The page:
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Railroads Will Deliver in War on Coronavirus

railroad engine

(Richard Semik/Dreamstime)

By Monday, 06 April 2020 04:28 PM Current | Bio | Archive

While the COVID-19 crisis has sidelined much of the U.S. workforce, it has also shown just how important many of our family members, friends and neighbors are in keeping America running.

Lost among the well-deserved praise for workers on the front lines of healthcare and emergency response is the critical role the logistics sector is playing in curing and comforting our nation.

Americans working in warehouses and distribution centers, and transporting goods on the roads, rails, waterways and in the skies, are working tirelessly; often spending days at a time away from their homes and loved ones so medicine, food, and other vital cargo reaches those who need it most.

One particularly important set of hidden heroes in the fight against COVID-19 are the 150,000 Americans who work in the freight rail industry. Railroads are carrying a huge portion of all of the goods being moved across the nation in response to the coronavirus emergency.

At this moment, America’s rail workers are crisscrossing the country to transport medical supplies, food, oil for energy and gasoline, and lots and lots of the most elusive product of all . . . toilet paper.

In fact, freight rail is the primary mode of transportation in making toilet paper  — as well as boxes used in the skyrocketing number of Amazon.com deliveries.

Pulp is shipped by rail to paper mills that produce products like toilet paper and boxes.

And freight railroads move these needed goods with no stops at filling stations and rest areas, and without the large crews needed to operate airplanes.

As a result, trains create fewer interactions with the public and, thus, fewer opportunities to spread COVID-19 than air cargo or trucking.

Still, freight rail companies aren’t taking any chances.

Norfolk Southern Railway purchased more than 15,000 gallons of hand sanitizer for its employees. Additionally, the company has worked to stagger shift to allow for greater social distancing, and is cleaning and disinfecting many work areas twice a day.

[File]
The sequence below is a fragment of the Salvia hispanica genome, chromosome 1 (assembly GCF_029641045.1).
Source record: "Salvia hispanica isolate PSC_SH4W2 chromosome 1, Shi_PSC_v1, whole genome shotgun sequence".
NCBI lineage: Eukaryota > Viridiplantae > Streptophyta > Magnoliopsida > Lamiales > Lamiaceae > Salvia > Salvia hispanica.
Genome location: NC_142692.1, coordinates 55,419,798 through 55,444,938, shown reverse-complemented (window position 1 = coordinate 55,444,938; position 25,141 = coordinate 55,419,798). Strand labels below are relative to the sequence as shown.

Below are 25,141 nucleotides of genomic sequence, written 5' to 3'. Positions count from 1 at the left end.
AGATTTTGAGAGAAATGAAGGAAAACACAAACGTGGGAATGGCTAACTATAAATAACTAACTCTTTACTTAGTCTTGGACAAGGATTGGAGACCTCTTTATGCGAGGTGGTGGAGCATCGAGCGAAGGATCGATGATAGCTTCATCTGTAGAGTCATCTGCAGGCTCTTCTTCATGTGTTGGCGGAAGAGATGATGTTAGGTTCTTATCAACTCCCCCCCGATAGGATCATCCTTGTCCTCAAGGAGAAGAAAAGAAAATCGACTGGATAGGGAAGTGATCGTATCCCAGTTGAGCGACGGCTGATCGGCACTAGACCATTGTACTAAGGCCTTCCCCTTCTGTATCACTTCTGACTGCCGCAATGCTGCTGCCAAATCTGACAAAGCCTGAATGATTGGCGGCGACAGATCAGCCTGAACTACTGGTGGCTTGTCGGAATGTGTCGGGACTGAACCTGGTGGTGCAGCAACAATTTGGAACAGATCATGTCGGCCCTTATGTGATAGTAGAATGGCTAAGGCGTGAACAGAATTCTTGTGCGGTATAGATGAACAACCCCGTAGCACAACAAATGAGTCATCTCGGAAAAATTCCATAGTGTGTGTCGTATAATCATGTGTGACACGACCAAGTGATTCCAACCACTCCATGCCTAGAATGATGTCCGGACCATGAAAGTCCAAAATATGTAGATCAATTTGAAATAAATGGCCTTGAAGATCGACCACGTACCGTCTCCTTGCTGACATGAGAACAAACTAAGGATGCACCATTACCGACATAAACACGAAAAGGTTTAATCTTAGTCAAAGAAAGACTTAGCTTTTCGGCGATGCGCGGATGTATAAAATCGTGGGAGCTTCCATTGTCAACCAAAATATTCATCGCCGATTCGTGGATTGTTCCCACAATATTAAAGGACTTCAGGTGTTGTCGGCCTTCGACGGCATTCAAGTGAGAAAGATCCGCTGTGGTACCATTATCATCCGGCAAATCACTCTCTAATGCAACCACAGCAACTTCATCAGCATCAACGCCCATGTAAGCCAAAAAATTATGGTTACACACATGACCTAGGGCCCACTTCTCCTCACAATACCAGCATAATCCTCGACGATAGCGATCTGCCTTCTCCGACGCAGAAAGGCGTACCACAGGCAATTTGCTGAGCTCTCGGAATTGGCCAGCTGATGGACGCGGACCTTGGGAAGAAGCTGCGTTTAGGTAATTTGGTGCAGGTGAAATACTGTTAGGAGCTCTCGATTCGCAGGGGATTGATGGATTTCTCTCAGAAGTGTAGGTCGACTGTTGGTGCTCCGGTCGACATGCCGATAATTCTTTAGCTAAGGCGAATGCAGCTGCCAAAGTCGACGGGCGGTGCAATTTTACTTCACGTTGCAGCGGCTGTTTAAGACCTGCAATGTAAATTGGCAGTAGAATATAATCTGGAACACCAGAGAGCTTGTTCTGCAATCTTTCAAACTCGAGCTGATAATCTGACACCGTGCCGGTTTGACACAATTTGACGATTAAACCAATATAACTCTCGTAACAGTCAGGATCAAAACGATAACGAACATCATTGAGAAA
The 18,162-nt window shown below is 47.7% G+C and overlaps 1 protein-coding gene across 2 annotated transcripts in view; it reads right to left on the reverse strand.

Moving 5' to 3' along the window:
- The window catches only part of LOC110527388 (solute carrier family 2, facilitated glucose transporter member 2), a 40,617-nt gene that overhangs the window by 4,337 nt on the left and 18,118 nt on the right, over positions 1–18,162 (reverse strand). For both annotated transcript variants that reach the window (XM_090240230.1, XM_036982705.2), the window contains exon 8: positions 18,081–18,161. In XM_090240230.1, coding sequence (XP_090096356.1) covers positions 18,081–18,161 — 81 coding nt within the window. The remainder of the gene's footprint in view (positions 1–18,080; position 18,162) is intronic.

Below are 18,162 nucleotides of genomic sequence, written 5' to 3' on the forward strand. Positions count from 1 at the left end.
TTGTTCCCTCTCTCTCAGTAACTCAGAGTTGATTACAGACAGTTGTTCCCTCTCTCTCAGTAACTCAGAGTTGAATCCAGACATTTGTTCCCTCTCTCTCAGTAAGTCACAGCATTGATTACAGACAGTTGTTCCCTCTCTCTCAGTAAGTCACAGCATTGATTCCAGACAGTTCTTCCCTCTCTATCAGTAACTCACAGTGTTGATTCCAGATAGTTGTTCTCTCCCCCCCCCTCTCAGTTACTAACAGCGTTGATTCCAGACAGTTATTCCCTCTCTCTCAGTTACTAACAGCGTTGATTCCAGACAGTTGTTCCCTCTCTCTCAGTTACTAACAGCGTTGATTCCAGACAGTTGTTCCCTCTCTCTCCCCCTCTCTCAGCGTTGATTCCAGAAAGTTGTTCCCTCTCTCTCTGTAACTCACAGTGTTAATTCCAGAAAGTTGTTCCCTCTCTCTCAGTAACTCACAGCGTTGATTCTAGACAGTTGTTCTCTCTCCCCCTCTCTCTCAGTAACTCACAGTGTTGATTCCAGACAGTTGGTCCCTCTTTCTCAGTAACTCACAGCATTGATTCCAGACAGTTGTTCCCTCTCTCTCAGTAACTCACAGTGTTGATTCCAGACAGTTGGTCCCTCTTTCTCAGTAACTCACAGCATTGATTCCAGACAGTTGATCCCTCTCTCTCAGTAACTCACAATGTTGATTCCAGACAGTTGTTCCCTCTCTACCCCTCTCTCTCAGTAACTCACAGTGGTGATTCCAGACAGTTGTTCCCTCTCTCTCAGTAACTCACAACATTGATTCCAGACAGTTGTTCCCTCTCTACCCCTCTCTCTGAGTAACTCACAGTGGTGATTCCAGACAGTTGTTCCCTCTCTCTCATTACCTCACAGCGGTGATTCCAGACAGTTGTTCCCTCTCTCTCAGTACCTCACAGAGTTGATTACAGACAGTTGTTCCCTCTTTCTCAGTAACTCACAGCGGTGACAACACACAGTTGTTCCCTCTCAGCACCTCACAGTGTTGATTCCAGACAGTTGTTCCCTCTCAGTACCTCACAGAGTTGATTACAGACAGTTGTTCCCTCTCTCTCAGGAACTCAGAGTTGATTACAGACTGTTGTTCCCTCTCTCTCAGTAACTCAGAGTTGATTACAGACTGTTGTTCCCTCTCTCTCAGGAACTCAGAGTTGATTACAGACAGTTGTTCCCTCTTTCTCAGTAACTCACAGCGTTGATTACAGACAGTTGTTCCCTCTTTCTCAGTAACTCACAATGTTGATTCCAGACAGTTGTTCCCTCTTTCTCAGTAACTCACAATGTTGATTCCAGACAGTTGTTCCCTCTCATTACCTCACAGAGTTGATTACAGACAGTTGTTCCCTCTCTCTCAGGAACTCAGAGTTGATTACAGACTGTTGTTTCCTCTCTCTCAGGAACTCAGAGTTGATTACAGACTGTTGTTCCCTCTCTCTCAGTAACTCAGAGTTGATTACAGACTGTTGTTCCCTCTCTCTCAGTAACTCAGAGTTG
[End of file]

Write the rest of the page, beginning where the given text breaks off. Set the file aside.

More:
Union Pacific, the world’s largest freight rail company, has donated thousands of N95 masks to hospitals. The company has also been a crucial link in the supply chain for Dow, which makes antiseptics; disinfectants, detergents, medical gowns and gloves for hospitals.

Nearly half the railcars on a recent Union Pacific train traveling from Angleton, Texas, to North Little Rock, Arkansas, were filled with Chevron Phillips Chemical-produced polyethylene, the key component for manufacturing plastics used in pharmaceutical and medical device packaging.

While railroads are transporting products that will save lives, the industry has also managed to save Americans’ tax dollars.

At a time when Washington’s solution to combat the economic damage wrought by the coronavirus is a $2.2 trillion taxpayer-funded bailout, the privately owned freight rail industry is helping to hold our country together without additional public money.

Congress transfers an average of $20 billion of taxpayers’ money into the Highway Trust Fund every year to repair damage to highways and bridges caused by semi trucks. Freight rail companies, in contrast, pour billions of dollars of their own money in maintaining America’s 140,000-mile rail infrastructure.

As more and more Americans are impacted by stay-at-home orders and shelter-in-place directives, railroads will become increasingly important to our country.

Truckers are already finding services like restaurant, truck stops and rest areas hard to come by.

As fewer of these amenities remain, it will become more difficult for semis to stay on the road. Additionally, as more commercial flights are grounded each day, less room is available for passenger airline freight. As the long haul trucking and airline industries are able to carry less of the load for America, freight railroads will be there to pick up the slack.

For 150 years, in the face of wars, natural disasters and pandemics, America has relied on railroads to deliver the cargo needed to get the country through its toughest times. Now, as we face another great national challenge, the rail industry will once again prove it is up to the task.

Drew Johnson Drew Johnson is a senior fellow at the National Center for Public Policy Research. To read more of his reports — Click Here Now.

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For 150 years, in the face of wars, natural disasters and pandemics, America has relied on railroads to deliver the cargo needed to get the country through its toughest times.
union, pacific, nofolk, southern
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2020-28-06
Monday, 06 April 2020 04:28 PM
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